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mitchbertch's Achievements


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  1. Although it may not seem like much, there are a lot of physics involved with eating a donut. First, you have to apply a force on the donut when you pick it up and raise it to your mouth. Since the average donut weighs in at about .04 kg, it takes about .4 newtons to lift a donut. it also takes roughly .4 Joules to lift a donut from the table to your head. lastly, if you bite really hard into the donut, you will exert anywhere from 500-700 newtons. that means the donut bites back with the same amount of force. So next time somebody makes fun of you for eating a donut, just tell them how much work it takes.
  2. the catapult that my group built was somewhat of a success, thanks to physics. when we pulled the trigger, our weights were pulled towards the earth at a rate of 9m/s^2. when this happened, it exerted a force on the arm of the catapult which rotated around the pipe. the force of the weights on the arm was exactly the same as the force of the arm on the weights as newtons 3rd law states. when the other end of the arm reaches about 45 degrees, it lets go of the softball which was traveling at around 7m/s. the project was really fun but it also taught me about how much physics is involved with everyday life.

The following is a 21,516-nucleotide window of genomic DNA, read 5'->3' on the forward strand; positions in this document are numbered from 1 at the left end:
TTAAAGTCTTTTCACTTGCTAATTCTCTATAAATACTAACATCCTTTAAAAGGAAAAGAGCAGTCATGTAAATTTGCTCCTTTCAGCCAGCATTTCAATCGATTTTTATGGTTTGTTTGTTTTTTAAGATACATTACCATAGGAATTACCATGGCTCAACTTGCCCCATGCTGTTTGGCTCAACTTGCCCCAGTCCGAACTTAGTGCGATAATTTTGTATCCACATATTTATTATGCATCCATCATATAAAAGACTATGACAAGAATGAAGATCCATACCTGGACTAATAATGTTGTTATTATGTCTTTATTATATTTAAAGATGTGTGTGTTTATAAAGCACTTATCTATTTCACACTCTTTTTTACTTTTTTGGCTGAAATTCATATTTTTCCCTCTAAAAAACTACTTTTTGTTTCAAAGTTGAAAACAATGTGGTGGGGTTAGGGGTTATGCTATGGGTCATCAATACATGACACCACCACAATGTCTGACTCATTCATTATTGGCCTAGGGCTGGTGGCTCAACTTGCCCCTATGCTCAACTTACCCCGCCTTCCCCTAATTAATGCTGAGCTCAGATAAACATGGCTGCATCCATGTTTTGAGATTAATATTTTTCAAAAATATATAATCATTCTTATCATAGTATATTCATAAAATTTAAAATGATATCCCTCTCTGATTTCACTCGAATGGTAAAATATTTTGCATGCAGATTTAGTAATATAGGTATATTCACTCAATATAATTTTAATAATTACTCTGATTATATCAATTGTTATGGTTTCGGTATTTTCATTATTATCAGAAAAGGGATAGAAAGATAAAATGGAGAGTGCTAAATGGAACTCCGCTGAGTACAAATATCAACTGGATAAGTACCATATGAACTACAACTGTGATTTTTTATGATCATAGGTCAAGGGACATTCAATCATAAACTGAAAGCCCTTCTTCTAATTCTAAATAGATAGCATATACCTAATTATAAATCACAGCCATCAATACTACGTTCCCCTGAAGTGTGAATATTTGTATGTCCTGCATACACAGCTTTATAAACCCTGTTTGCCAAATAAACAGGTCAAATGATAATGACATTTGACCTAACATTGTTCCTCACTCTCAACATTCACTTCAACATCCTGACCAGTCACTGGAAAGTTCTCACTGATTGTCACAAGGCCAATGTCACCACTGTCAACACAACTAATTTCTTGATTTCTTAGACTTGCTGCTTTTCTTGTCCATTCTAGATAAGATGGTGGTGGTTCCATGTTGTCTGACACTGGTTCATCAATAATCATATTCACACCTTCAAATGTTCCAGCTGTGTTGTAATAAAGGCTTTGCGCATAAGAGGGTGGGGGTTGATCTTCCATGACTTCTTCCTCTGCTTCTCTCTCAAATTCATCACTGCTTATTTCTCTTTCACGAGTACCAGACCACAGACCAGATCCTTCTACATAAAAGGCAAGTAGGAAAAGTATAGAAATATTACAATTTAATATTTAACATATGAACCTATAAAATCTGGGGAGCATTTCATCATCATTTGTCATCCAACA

3. when you go skydiving, of course there are physics involved. upon jumping out of the plane, gravity starts pulling you down with an acceleration of 9m/s^2. if you are smart and want to survive this event then you would most likely have a parachute with you. when you pull the cord, the parachute opens which causes you to slow down. the reason it does this is because it increases your surface area which creates alot more drag/air resistance. so if you are going to go skydiving, make sure you have your parachute because physics says so.
  4. as everyone probably knows, there is a ton of physics involved in snowboarding. when one rides a snowboard down a hill, you can get going pretty fast. this is because of the very low coefficient of friction between a waxed board and snow (right around .05). the coefficient of friction is determined by 2 things: the nature of the surfaces, and the force of gravity aka your weight. since the 2 surfaces are very smooth, there aren't a lot of bumps to cause friction which can really allow for a lot of speed. another way physics is involved with snowboarding is when you go down a steeper hill, you go alot faster because the force of gravity is more direct.
  5. about a month ago, me and a friend decided we wanted to blow some stuff up, so, as any normal person would do, we built a potato gun. after about an hours work, we finished and decided to test it out. there is actually an enormous amount of physics in firing that thing. first of all, when the explosion occurs, the gas expands which exerts a force on the potato causing it to fly out of the potato gun. this can relate to newtons 3rd law because the potato exerts the same amount of force on the gas as the gas exerts on the potato. of course, i couldve figured out how far it shoots using the distance formula, but i dont know the initial velocity.
  6. im mitchell and im 17 years old. i have an older brother named morgan. i drive a jeep and it is my baby. ive been working for irondequoit lawn and landscape for 2 years now and i love almost everything about it. in the winter i like to snowboard and in the spring i play baseball. i took physics because im not too sure what i want to do in the future but it will probably have something to do with math or science. i hope to learn alot about how the world around me so i can get a better understanding of how everything works
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